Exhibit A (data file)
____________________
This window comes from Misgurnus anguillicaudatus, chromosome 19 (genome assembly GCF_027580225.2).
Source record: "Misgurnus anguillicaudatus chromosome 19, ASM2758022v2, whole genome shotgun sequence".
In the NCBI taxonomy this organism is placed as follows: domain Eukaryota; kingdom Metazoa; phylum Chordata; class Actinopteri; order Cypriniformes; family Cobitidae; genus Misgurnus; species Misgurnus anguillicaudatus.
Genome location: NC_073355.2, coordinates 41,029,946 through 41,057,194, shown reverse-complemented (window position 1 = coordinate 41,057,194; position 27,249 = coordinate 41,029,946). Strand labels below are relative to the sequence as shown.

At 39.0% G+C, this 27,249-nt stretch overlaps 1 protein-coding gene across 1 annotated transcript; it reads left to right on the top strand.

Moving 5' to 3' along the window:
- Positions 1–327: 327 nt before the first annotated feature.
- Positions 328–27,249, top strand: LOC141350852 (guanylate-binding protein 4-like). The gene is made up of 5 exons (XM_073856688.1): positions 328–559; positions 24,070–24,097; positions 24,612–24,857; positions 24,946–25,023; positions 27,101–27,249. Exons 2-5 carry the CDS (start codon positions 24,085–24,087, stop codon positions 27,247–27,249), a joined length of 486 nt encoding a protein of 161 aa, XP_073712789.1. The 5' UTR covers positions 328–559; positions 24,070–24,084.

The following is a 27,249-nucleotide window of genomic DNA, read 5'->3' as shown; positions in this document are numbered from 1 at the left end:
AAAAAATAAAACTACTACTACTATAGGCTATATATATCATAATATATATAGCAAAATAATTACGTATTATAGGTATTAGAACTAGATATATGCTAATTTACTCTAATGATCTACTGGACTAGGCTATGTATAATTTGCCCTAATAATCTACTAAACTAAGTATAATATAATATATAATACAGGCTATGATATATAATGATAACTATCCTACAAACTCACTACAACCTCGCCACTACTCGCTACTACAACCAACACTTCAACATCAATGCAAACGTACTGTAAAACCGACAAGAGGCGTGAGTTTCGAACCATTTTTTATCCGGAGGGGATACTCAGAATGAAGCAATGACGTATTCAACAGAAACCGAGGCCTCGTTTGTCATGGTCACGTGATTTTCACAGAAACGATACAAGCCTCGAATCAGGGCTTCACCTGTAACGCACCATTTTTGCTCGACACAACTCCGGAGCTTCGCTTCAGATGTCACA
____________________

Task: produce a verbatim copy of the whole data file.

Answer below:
This window comes from Misgurnus anguillicaudatus, chromosome 19 (genome assembly GCF_027580225.2).
Source record: "Misgurnus anguillicaudatus chromosome 19, ASM2758022v2, whole genome shotgun sequence".
In the NCBI taxonomy this organism is placed as follows: domain Eukaryota; kingdom Metazoa; phylum Chordata; class Actinopteri; order Cypriniformes; family Cobitidae; genus Misgurnus; species Misgurnus anguillicaudatus.
Genome location: NC_073355.2, coordinates 41,029,946 through 41,057,194, shown reverse-complemented (window position 1 = coordinate 41,057,194; position 27,249 = coordinate 41,029,946). Strand labels below are relative to the sequence as shown.

At 39.0% G+C, this 27,249-nt stretch overlaps 1 protein-coding gene across 1 annotated transcript; it reads left to right on the top strand.

Moving 5' to 3' along the window:
- Positions 1–327: 327 nt before the first annotated feature.
- Positions 328–27,249, top strand: LOC141350852 (guanylate-binding protein 4-like). The gene is made up of 5 exons (XM_073856688.1): positions 328–559; positions 24,070–24,097; positions 24,612–24,857; positions 24,946–25,023; positions 27,101–27,249. Exons 2-5 carry the CDS (start codon positions 24,085–24,087, stop codon positions 27,247–27,249), a joined length of 486 nt encoding a protein of 161 aa, XP_073712789.1. The 5' UTR covers positions 328–559; positions 24,070–24,084.

The following is a 27,249-nucleotide window of genomic DNA, read 5'->3' as shown; positions in this document are numbered from 1 at the left end:
AAAAAATAAAACTACTACTACTATAGGCTATATATATCATAATATATATAGCAAAATAATTACGTATTATAGGTATTAGAACTAGATATATGCTAATTTACTCTAATGATCTACTGGACTAGGCTATGTATAATTTGCCCTAATAATCTACTAAACTAAGTATAATATAATATATAATACAGGCTATGATATATAATGATAACTATCCTACAAACTCACTACAACCTCGCCACTACTCGCTACTACAACCAACACTTCAACATCAATGCAAACGTACTGTAAAACCGACAAGAGGCGTGAGTTTCGAACCATTTTTTATCCGGAGGGGATACTCAGAATGAAGCAATGACGTATTCAACAGAAACCGAGGCCTCGTTTGTCATGGTCACGTGATTTTCACAGAAACGATACAAGCCTCGAATCAGGGCTTCACCTGTAACGCACCATTTTTGCTCGACACAACTCCGGAGCTTCGCTTCAGATGTCACA